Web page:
Texas drought causes record decline in cattle herds

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Beef prices are expected to increase as demand remains high and cattle numbers in Texas have decreased due to drought conditions in the South this summer. The Associated Press writes the drought has caused the largest-ever one-year decline in the United State’s leading cattle state.

As a result of the shrinking inventories, beef prices are expected to increase by 5.5 percent next year. National and global demand will prevent prices from falling and herd sizes will take a while to recover as more dry weather is in the forecast.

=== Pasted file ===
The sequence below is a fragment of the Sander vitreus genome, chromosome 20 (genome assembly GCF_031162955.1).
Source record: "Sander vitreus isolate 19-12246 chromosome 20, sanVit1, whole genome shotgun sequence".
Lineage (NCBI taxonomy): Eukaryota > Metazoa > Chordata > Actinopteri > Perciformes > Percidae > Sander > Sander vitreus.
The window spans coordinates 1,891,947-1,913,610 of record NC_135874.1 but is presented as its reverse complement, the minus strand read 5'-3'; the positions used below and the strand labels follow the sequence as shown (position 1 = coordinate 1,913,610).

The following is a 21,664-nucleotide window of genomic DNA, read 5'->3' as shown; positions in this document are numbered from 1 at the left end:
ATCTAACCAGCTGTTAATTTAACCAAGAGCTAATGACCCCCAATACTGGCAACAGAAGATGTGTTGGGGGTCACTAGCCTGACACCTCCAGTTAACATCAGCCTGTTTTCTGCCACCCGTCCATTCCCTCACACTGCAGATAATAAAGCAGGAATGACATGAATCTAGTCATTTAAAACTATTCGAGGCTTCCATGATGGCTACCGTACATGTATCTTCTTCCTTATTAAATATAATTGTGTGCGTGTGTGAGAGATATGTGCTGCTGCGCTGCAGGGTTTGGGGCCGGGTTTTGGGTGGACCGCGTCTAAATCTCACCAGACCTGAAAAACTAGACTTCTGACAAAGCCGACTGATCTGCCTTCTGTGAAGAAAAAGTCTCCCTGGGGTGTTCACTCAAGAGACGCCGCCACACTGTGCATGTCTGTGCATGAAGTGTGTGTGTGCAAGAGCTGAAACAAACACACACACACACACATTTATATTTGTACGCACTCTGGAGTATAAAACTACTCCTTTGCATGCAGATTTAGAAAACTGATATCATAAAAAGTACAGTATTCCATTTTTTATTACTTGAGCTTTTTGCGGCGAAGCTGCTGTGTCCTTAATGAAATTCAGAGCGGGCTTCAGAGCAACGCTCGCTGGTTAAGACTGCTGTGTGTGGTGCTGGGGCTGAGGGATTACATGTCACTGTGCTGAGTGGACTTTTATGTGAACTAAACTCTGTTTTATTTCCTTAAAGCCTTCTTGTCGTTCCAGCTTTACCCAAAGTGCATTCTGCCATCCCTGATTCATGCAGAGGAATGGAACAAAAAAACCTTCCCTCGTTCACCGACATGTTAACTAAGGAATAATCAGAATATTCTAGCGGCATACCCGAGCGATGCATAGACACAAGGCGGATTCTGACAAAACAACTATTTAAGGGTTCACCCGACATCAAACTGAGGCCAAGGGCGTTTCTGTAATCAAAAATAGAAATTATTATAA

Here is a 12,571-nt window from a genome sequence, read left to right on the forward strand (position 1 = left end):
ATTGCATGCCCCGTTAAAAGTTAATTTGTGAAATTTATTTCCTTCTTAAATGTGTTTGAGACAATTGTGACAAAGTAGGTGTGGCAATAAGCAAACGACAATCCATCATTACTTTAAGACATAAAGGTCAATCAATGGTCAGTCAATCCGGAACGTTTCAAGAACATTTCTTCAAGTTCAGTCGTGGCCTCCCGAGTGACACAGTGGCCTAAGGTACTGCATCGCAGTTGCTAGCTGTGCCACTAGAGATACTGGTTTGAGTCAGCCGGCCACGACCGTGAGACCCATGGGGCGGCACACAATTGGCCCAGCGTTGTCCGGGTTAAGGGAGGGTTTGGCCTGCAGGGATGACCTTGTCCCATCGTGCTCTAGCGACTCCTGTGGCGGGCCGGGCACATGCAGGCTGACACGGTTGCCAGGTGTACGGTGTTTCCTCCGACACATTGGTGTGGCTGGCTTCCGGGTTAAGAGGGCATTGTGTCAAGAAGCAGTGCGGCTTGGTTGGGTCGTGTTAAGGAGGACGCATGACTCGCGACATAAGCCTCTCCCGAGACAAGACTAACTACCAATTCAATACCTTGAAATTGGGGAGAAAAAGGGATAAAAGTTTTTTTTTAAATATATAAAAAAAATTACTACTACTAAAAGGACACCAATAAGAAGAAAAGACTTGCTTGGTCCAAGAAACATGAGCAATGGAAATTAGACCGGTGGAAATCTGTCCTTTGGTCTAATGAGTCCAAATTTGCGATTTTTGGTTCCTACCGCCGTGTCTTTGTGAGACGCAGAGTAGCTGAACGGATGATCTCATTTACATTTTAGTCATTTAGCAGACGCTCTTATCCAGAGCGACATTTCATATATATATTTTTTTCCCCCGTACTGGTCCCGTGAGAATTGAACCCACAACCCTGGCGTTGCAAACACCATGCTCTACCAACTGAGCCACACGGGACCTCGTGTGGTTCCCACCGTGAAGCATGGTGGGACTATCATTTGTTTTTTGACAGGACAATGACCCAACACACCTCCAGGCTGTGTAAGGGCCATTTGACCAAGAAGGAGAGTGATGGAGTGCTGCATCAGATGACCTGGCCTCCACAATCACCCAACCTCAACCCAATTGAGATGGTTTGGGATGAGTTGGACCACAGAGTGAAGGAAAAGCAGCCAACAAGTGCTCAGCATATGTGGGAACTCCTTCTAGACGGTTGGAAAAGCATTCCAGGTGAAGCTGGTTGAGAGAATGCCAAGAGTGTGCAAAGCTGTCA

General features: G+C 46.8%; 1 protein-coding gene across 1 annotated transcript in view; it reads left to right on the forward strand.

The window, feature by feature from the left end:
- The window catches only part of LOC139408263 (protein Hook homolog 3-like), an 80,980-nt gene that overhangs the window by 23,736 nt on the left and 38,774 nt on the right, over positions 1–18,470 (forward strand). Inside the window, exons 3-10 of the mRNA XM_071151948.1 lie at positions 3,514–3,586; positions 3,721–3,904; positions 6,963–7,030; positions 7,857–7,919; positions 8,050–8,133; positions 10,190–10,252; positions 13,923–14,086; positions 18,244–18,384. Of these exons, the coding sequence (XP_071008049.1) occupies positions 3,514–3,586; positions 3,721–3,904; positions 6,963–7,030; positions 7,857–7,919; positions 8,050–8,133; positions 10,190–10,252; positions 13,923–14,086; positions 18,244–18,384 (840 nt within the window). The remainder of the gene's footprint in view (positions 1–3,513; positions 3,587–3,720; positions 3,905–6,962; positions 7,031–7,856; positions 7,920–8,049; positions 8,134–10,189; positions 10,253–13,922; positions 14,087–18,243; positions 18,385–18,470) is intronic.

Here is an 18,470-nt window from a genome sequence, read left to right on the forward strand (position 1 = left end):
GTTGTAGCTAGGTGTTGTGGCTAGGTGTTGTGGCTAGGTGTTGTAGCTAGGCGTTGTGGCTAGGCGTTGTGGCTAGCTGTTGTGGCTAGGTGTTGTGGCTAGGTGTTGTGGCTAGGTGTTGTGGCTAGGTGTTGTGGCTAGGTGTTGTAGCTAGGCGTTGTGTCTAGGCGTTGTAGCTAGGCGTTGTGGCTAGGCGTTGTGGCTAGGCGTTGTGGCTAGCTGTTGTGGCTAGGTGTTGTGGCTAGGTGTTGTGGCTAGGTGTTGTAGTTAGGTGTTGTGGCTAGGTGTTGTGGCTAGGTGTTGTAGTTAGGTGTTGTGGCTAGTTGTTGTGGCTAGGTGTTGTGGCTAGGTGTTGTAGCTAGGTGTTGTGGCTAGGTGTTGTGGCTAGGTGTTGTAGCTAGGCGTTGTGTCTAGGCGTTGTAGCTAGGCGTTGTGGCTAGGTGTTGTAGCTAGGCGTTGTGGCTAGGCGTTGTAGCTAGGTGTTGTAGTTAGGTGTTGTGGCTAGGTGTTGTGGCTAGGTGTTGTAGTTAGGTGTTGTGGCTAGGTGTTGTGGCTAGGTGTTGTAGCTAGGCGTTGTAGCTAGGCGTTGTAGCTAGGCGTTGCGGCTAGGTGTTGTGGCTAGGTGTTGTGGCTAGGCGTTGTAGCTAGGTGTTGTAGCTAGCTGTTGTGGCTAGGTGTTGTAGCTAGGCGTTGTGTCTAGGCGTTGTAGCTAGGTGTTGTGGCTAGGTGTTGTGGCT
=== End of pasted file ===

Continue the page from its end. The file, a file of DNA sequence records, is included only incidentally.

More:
As 2011 comes to a close, the number of cows in Texas has decreased by 600,000. The decline is 12 percent of the state’s roughly 5 million cows. Some cows were slaughtered early while others were moved north to graze pastures.

David Anderson of the Texas AgriLife Extension Service expects beef production to fall by 4 percent next year.

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Source: The Associated Press



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